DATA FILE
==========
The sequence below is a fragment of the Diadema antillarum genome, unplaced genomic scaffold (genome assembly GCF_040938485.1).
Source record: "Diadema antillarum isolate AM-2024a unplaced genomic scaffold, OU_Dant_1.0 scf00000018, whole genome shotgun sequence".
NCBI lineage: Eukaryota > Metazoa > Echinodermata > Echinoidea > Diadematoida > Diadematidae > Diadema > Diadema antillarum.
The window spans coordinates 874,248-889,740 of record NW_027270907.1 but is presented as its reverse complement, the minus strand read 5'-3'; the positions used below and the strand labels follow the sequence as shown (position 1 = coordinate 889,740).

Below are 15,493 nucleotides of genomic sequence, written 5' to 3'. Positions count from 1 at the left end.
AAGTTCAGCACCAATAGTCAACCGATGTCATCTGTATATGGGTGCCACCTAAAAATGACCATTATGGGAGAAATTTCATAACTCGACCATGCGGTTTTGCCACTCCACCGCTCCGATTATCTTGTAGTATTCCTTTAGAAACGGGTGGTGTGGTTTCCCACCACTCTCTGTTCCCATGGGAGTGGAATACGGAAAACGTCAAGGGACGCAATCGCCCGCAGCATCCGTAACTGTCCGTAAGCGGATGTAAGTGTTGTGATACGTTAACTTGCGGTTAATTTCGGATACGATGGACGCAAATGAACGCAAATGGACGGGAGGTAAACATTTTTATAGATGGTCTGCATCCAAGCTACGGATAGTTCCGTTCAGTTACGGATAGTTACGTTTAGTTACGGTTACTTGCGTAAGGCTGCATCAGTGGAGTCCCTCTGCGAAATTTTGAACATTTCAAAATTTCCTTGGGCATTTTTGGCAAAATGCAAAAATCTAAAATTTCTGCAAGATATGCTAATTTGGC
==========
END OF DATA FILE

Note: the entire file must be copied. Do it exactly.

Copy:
The sequence below is a fragment of the Diadema antillarum genome, unplaced genomic scaffold (genome assembly GCF_040938485.1).
Source record: "Diadema antillarum isolate AM-2024a unplaced genomic scaffold, OU_Dant_1.0 scf00000018, whole genome shotgun sequence".
NCBI lineage: Eukaryota > Metazoa > Echinodermata > Echinoidea > Diadematoida > Diadematidae > Diadema > Diadema antillarum.
The window spans coordinates 874,248-889,740 of record NW_027270907.1 but is presented as its reverse complement, the minus strand read 5'-3'; the positions used below and the strand labels follow the sequence as shown (position 1 = coordinate 889,740).

Below are 15,493 nucleotides of genomic sequence, written 5' to 3'. Positions count from 1 at the left end.
AAGTTCAGCACCAATAGTCAACCGATGTCATCTGTATATGGGTGCCACCTAAAAATGACCATTATGGGAGAAATTTCATAACTCGACCATGCGGTTTTGCCACTCCACCGCTCCGATTATCTTGTAGTATTCCTTTAGAAACGGGTGGTGTGGTTTCCCACCACTCTCTGTTCCCATGGGAGTGGAATACGGAAAACGTCAAGGGACGCAATCGCCCGCAGCATCCGTAACTGTCCGTAAGCGGATGTAAGTGTTGTGATACGTTAACTTGCGGTTAATTTCGGATACGATGGACGCAAATGAACGCAAATGGACGGGAGGTAAACATTTTTATAGATGGTCTGCATCCAAGCTACGGATAGTTCCGTTCAGTTACGGATAGTTACGTTTAGTTACGGTTACTTGCGTAAGGCTGCATCAGTGGAGTCCCTCTGCGAAATTTTGAACATTTCAAAATTTCCTTGGGCATTTTTGGCAAAATGCAAAAATCTAAAATTTCTGCAAGATATGCTAATTTGGC